The empire resides behind a couple of deceptively humble storefronts on East Hennepin Avenue between Fifth and Central Avenues.
But it’s there that Shad Petosky and his design/illustration/animation/etc./etc. company, Puny Entertainment, produce an amazingly vast trove of design hilarity: posters, animation, video games, TV shows, comics, art installations, augmented reality, screenprinting, Web sites, even New Yorker illustrations. (Puny also created the graphics for the freshly opened Haute Dish restaurant, as well as both the name and graphics for the très cool Black Sheep pizza emporium.)
How can so much come out of a shop of about 20 or so people that’s been open only since 2007? Talent, absolutely. But founder Shad Petosky implies another reason: No plan. Well, at least that’s what I’m inferring. Puny seems to run on a high-density fuel of pure inventiveness. (The company also runs one of the most entertaining blogs in town.)
“I do a lot of different things poorly,” Shad jokes. “My main skill is in being distracted.”
He started out with one hand in computer programming, another in comics. He freelanced for the fun-loving interactive gang at Ham in the Fridge, then decided he wanted to pursue the mobile content realm, which looked in the mid-zeros as if it would be a next big thing. Thus the name “Puny,” for “puny screens.” Smartphones put the kibosh on that, but Shad took all that he had learned (mostly on his own)—interactive, animation, marketing, graphic design—and mixed it up into a new business.
What has really made Puny huge locally (and beyond) is its animation and Web design for the intensely hued Nick Jr. show Yo Gabba Gabba!. Shad credits networking in the rock poster scene and designer Jess Ledoux with networking Puny into the show. It was a major gig, but like all of Puny’s work, it never occurs to Shad to be daunted by an opportunity.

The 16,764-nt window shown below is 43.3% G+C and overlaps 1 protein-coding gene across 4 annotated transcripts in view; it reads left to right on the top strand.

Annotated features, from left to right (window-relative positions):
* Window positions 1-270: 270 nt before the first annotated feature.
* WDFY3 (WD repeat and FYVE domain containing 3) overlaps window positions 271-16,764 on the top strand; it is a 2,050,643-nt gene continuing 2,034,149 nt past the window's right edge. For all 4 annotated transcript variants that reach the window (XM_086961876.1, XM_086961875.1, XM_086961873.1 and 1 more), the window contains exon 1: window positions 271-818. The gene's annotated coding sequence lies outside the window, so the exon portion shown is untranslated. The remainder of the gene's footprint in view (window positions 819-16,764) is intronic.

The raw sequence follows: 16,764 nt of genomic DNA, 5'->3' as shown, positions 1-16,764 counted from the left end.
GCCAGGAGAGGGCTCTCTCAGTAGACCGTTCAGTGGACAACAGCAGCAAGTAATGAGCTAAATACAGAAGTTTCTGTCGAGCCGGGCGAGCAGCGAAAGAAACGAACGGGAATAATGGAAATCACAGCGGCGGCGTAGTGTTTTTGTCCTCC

“Clients call us and ask if we can do something—games, augmented reality, whatever,” he says. “And we say, ‘Yeah, we can do it.’ Then we go figure it out. That’s always how I’ve done things. We’ve always had that do-it-yourself attitude.” Sometimes he finds out that people on his staff actually know how to make a project happen. “I always forget all that we can do,” he says. (Here’s an example of a gaming/Web/advertising hybrid it developed for General Mills—Trixworld.)
These days, “I just run the business,” Shad says, “so I don’t do anything.” (I’m betting that’s not completely the case.) That business has, as always, innumerable irons in innumerable fires. Shad says that he’d like to do more game development and more TV work. (The company has developed and pitched a couple of pilots.) He also expects Puny to put together branded entertainment for corporate clients.
Puny remains the center of the empire, but there are a couple of other territories that add their own buzz, both connected to the Puny work space. There’s a storefront gallery called Pink Hobo; when I was visiting some weeks ago, Pink Hobo was showing an exhibition of QR code art. More recently, friend-of-Puny Kristoffer Knutson moved his designer toy shop RobotLove into an open storefront next door. (Thanks to Shad and RobotLove, I now know about the, um, unconventional art mag Hi-Fructose, which I really dig but/and don’t understand.)
The gallery and the shop add a certain noise and distraction to Puny’s offices. But to Shad, it all adds to the energy that makes Puny go.
In any case, if in the past few years, Minneapolis somehow seems more fun, it’s partly that massive Puny energy you’re feeling.
P.S.: Shad recently sent an e-mail updating Puny’s latest entertainments: “We just put the finishing touches on some work on a second feature film. Director James Gunn had us hired back-to-back, first on Super, starring Rainn Wilson, Ellen Page, and Liv Tyler, and then on a we-shouldn't-talk-about-it Farrelly-Wessler comedy starring everyone in Hollywood.”